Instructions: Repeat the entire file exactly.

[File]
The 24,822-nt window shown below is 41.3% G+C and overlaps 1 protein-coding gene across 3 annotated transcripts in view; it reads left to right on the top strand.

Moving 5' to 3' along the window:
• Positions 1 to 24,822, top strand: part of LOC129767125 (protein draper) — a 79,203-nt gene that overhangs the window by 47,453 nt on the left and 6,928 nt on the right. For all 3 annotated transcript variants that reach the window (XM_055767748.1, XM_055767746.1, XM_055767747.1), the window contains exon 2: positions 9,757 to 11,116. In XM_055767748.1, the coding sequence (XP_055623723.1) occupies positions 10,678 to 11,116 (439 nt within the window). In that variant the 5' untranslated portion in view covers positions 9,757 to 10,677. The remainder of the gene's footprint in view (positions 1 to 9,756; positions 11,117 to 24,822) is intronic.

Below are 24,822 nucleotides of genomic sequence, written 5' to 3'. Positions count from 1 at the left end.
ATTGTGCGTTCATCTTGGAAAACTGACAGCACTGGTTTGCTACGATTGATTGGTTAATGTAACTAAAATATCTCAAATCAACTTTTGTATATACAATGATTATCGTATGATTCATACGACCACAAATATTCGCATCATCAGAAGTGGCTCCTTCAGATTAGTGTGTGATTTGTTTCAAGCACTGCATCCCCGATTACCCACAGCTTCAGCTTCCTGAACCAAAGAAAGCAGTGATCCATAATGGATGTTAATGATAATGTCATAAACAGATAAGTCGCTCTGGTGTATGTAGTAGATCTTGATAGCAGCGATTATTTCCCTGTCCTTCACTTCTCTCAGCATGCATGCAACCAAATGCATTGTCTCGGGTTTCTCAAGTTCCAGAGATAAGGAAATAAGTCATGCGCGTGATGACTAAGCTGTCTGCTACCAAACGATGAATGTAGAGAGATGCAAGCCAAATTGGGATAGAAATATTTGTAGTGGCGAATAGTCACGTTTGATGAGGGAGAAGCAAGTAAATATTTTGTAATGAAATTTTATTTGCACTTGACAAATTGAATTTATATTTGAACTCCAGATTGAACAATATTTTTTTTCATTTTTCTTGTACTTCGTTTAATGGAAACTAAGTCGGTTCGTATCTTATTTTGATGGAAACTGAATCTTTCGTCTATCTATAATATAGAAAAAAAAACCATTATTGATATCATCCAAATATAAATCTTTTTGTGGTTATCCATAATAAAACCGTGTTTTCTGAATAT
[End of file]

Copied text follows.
The 24,822-nt window shown below is 41.3% G+C and overlaps 1 protein-coding gene across 3 annotated transcripts in view; it reads left to right on the top strand.

Moving 5' to 3' along the window:
• Positions 1 to 24,822, top strand: part of LOC129767125 (protein draper) — a 79,203-nt gene that overhangs the window by 47,453 nt on the left and 6,928 nt on the right. For all 3 annotated transcript variants that reach the window (XM_055767748.1, XM_055767746.1, XM_055767747.1), the window contains exon 2: positions 9,757 to 11,116. In XM_055767748.1, the coding sequence (XP_055623723.1) occupies positions 10,678 to 11,116 (439 nt within the window). In that variant the 5' untranslated portion in view covers positions 9,757 to 10,677. The remainder of the gene's footprint in view (positions 1 to 9,756; positions 11,117 to 24,822) is intronic.

Below are 24,822 nucleotides of genomic sequence, written 5' to 3'. Positions count from 1 at the left end.
ATTGTGCGTTCATCTTGGAAAACTGACAGCACTGGTTTGCTACGATTGATTGGTTAATGTAACTAAAATATCTCAAATCAACTTTTGTATATACAATGATTATCGTATGATTCATACGACCACAAATATTCGCATCATCAGAAGTGGCTCCTTCAGATTAGTGTGTGATTTGTTTCAAGCACTGCATCCCCGATTACCCACAGCTTCAGCTTCCTGAACCAAAGAAAGCAGTGATCCATAATGGATGTTAATGATAATGTCATAAACAGATAAGTCGCTCTGGTGTATGTAGTAGATCTTGATAGCAGCGATTATTTCCCTGTCCTTCACTTCTCTCAGCATGCATGCAACCAAATGCATTGTCTCGGGTTTCTCAAGTTCCAGAGATAAGGAAATAAGTCATGCGCGTGATGACTAAGCTGTCTGCTACCAAACGATGAATGTAGAGAGATGCAAGCCAAATTGGGATAGAAATATTTGTAGTGGCGAATAGTCACGTTTGATGAGGGAGAAGCAAGTAAATATTTTGTAATGAAATTTTATTTGCACTTGACAAATTGAATTTATATTTGAACTCCAGATTGAACAATATTTTTTTTCATTTTTCTTGTACTTCGTTTAATGGAAACTAAGTCGGTTCGTATCTTATTTTGATGGAAACTGAATCTTTCGTCTATCTATAATATAGAAAAAAAAACCATTATTGATATCATCCAAATATAAATCTTTTTGTGGTTATCCATAATAAAACCGTGTTTTCTGAATAT